ETUCE members from France, Italy, Germany, UK, Cyprus, and Belgium, actively contributed to the discussions on gender segregation in education and teaching profession at the learning seminar ‘Finding the way out from segregation in education, training and employment: Fostering gender equality and the role of social partners’, organised on 3 July in Brussels by social partners and European Institute for Gender Equality (EIGE).

EU Social Partners and stakeholders exchanged views and experiences on how to empower women and men in the workplace and in education by addressing gender stereotypes and promoting a more balanced access to jobs and education opportunities, for both women and men. The seminar focused in particular on the gender segregation in education, training and employment in the male-dominated sectors of Science, Technology, Engineering and Mathematics (STEM) and in the female-dominated sectors of public service, education and healthcare.

EIGE provided the EU statistics showing that the gender gap in education and training in STEM fields (around 19% of girls) is more or less the same size as the gender gap in education and training in public service, education and healthcare fields (around 19% of boys). However, the gender gap in the employment in these fields is significantly bigger for women: only 14% of women in STEM sectors and 27% of men in public service, education, and healthcare.

Presenting the long-term solutions to gender segregation in education, Rossella Benedetti, Chair of ETUCE Standing Committee for Equality, Gitta Franke-Zöllmer, Chair of ETUCE Women’s Committee, and Alexandra Bojanic, member of ETUCE Equality Working Group, highlighted that teachers’ involvement in the design of education policies, strong social dialogue, and raising the status of teaching profession, are key to the successful promotion of gender equality both in the education and the society.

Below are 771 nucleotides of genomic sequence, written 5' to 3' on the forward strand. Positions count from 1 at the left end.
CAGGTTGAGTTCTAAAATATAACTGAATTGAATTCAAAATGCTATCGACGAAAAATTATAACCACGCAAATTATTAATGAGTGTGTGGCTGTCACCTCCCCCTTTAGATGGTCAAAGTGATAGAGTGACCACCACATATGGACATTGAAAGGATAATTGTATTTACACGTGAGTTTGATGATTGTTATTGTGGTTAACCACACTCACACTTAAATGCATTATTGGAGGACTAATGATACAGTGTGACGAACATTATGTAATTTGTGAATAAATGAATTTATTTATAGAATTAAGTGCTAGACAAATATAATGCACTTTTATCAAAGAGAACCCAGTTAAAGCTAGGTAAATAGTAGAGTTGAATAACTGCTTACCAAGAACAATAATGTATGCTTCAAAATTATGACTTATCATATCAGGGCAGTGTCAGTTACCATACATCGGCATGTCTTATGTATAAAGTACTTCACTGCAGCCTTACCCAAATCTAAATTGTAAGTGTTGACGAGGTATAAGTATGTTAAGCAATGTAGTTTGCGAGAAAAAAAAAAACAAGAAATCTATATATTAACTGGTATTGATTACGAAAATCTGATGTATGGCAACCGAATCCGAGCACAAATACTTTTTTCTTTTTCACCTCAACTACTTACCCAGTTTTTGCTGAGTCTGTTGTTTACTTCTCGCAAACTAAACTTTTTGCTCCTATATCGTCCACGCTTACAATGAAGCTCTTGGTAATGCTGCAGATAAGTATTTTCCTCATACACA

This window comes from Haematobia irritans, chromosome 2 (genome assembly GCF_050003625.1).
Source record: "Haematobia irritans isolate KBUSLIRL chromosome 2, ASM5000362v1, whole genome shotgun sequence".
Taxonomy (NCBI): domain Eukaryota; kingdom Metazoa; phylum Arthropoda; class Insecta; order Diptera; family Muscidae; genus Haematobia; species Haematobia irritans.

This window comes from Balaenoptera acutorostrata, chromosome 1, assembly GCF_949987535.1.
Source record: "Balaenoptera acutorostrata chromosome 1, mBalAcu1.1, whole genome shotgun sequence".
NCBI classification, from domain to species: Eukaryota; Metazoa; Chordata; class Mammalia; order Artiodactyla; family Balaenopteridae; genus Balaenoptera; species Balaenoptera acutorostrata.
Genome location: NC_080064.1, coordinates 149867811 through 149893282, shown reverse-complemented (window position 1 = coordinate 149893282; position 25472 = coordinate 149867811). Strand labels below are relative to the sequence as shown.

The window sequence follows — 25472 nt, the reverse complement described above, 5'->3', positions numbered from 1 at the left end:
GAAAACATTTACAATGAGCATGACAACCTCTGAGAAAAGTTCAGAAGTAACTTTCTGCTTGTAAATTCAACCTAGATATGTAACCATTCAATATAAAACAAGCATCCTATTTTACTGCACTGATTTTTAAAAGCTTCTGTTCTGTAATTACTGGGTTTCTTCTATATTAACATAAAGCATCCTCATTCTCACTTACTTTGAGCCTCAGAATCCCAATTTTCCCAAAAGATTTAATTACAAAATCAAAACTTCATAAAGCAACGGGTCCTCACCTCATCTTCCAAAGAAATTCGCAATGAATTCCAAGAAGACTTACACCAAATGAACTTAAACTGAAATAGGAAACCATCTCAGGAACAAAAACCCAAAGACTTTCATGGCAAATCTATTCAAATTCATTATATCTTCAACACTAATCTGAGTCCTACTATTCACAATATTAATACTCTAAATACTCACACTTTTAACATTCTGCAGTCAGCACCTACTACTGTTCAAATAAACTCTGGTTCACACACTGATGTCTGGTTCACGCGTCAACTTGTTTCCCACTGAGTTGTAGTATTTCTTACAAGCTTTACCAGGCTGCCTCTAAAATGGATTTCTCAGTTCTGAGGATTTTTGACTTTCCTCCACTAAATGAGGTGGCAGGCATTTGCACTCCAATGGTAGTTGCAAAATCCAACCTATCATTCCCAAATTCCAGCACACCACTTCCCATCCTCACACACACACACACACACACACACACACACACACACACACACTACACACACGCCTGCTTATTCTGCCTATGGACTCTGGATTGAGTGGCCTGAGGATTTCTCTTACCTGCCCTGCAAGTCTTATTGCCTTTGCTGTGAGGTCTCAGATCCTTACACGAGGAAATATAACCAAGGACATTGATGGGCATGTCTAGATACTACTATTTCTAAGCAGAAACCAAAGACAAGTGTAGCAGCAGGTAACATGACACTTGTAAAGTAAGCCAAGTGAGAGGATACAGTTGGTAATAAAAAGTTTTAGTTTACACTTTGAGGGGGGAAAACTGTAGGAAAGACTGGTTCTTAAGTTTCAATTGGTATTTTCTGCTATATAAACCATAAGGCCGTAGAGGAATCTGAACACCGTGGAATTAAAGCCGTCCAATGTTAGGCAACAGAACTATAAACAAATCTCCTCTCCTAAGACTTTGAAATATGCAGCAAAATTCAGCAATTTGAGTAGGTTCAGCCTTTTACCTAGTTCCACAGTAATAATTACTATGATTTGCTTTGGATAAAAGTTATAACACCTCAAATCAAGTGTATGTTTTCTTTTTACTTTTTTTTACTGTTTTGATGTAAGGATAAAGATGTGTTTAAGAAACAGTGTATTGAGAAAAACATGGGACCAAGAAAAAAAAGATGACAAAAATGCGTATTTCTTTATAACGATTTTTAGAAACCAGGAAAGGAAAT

European Director Susan Flocken said, “Even though, provisions for equal pay of women and men in the education sector exist in Europe, the low valorisation of the teaching profession, challenging working conditions, and unequal distribution of caring responsibilities between men and women have a strong negative impact on gender equality. It is impossible to achieve gender equality in education and the society without overcoming gender segregation in the teaching profession, and education trade unions play a significant role in this process.”

Please find the EIGE presentation on gender segregation in education, training and employment, here.